In October 1975, the International Court of Justice rejected territorial claims by Morocco and Mauritania. The ICJ found no evidence “of any legal tie of territorial sovereignty” between Western Sahara and Morocco but “indication of a legal tie of allegiance between the Sultan and some of the tribes of the territory”. The court recognized the Saharawis’ right to self-determination and Spain agreed to organize a referendum. But in November 1975, King Hassan ordered a “Green March” in which some 300,000 unarmed civilians crossed from Morocco into the territory. Spain backed down and negotiated a settlement with Morocco and Mauritania, known as the Madrid Agreement. Signed on 14 November 1975, the agreement partitioned the territory. Morocco acquired two-thirds in the north and Mauritania the remaining third. Spain agreed to end colonial rule.
The Polisario rejected the Spanish agreement with Morocco and Mauritania, declaring it illegal because it denied the people of Western Sahara the right to self-determination. On 27 February 1976, immediately after the Spanish withdrawal, the Polisario declared the Saharan Arab Democratic Republic (SADR) and continued armed resistance. Over the next three years the Polisario grew in strength and led a guerilla against Moroccan and Mauritanian forces. In August 1978, a new Mauretanian government signed a peace deal with the Polisario and withdrew from the Western Sahara, abandoning all its territorial claims. Morocco promptly moved to occupy the areas vacated by Mauritania, so that the guerilla war, led by the Polisario against Moroccan forces continued for another thirteen years.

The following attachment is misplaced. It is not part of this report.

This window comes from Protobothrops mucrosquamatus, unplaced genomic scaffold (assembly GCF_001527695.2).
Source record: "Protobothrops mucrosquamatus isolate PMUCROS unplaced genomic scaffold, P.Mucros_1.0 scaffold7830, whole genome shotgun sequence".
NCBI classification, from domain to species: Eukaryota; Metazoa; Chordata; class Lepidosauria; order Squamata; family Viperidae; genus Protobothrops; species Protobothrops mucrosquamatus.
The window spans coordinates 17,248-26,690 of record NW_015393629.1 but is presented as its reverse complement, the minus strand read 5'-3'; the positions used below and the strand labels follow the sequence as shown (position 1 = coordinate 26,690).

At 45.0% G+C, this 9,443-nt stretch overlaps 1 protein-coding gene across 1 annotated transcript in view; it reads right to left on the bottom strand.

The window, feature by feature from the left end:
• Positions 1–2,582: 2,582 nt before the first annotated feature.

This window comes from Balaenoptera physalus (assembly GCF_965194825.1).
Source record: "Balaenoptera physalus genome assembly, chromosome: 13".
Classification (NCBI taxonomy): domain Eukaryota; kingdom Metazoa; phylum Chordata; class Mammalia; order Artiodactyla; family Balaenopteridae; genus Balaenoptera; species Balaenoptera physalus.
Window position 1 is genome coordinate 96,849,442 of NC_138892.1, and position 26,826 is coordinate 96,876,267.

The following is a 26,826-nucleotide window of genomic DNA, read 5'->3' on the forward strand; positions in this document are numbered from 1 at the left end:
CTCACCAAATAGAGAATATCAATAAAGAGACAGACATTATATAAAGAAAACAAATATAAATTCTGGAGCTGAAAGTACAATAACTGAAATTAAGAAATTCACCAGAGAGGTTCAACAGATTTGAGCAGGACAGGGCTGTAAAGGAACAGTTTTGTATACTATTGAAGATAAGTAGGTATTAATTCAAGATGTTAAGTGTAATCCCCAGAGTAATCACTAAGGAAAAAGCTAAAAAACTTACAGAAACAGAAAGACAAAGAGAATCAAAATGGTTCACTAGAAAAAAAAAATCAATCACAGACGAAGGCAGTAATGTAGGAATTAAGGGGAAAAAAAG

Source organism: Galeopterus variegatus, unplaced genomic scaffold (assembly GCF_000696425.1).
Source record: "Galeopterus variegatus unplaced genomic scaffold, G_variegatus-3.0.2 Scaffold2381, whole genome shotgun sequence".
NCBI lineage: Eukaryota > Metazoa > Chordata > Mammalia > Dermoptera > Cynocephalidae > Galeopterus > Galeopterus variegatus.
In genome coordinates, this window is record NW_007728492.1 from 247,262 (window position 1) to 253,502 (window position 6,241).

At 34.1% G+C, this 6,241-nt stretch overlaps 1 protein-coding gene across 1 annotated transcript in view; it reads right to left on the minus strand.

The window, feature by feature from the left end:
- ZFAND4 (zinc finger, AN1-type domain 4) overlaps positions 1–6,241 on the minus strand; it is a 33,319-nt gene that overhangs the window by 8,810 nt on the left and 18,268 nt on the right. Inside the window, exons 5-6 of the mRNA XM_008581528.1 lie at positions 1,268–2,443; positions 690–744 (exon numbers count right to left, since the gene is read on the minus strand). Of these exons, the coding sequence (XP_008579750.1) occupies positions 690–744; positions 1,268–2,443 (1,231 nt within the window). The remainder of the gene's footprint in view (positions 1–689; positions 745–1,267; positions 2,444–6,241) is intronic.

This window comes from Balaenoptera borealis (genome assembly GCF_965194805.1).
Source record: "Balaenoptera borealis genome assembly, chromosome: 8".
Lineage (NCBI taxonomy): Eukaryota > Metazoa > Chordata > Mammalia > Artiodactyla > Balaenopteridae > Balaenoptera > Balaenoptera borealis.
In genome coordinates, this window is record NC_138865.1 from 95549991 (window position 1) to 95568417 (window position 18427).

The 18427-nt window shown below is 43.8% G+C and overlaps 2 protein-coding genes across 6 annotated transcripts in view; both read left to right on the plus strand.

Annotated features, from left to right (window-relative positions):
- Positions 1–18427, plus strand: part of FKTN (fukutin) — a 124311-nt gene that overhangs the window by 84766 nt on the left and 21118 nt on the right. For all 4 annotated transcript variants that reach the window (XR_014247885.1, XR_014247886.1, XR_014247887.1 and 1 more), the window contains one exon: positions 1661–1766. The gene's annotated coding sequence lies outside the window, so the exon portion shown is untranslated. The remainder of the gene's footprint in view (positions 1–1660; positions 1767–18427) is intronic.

In 1980, the Moroccans began building a system of protective walls that enclosed three-quarters of the Western Sahara’s territory. The defensive barrier, completed in 1987 was a collection of six different walls running along the Algerian and Mauritanian frontiers for more than 1 670 miles. It was designed to protect the capital of Western Sahara, Laayoune, the city of Smara and the phosphate mines at Bou Craa. These walls were not just berms of sand and stone but fortified positions with observation points and electronic equipment which closed off 80 per cent of the territory and reduced considerably Polisario’s capacity to launch raiding operations inside the enclave. With the completion of the wall in 1987, the Polisario’s military activities began to wane. Concurrently, Morocco poured millions of dollars into the territory, building schools, hospitals, and telecommunication facilities staffed by thousands of Moroccan civilians.
That consolidation of Morocco’s presence in what it called the “useful” Sahara was made possible thanks to the military and economic aid from the United States, France, and Saudi Arabia
In September 1991, the United Nations succeeded in imposing a cease fire. The U.N. peace plan provided for a transition period, leading to a referendum in January 1992. Western Saharans would then be offered to choose between independence and integration with Morocco. The ceasefire was to be monitored by a combined military and civilian force, the United Mission for the Referendum in the Western Sahara (MINURSO).
The ceasefire held but the implementation was repeatedly delayed due to continuing disagreement over the question of voter eligibility. Morocco and the Polisario differed over how to identify qualified voters for the referendum, with each party seeking to ensure a voter roll that would support its side. In May 1996 the U.N. suspended the voter “identification process” and recalled most Minurso civilian staff. Military personnel stayed behind to oversee the ceasefire (4).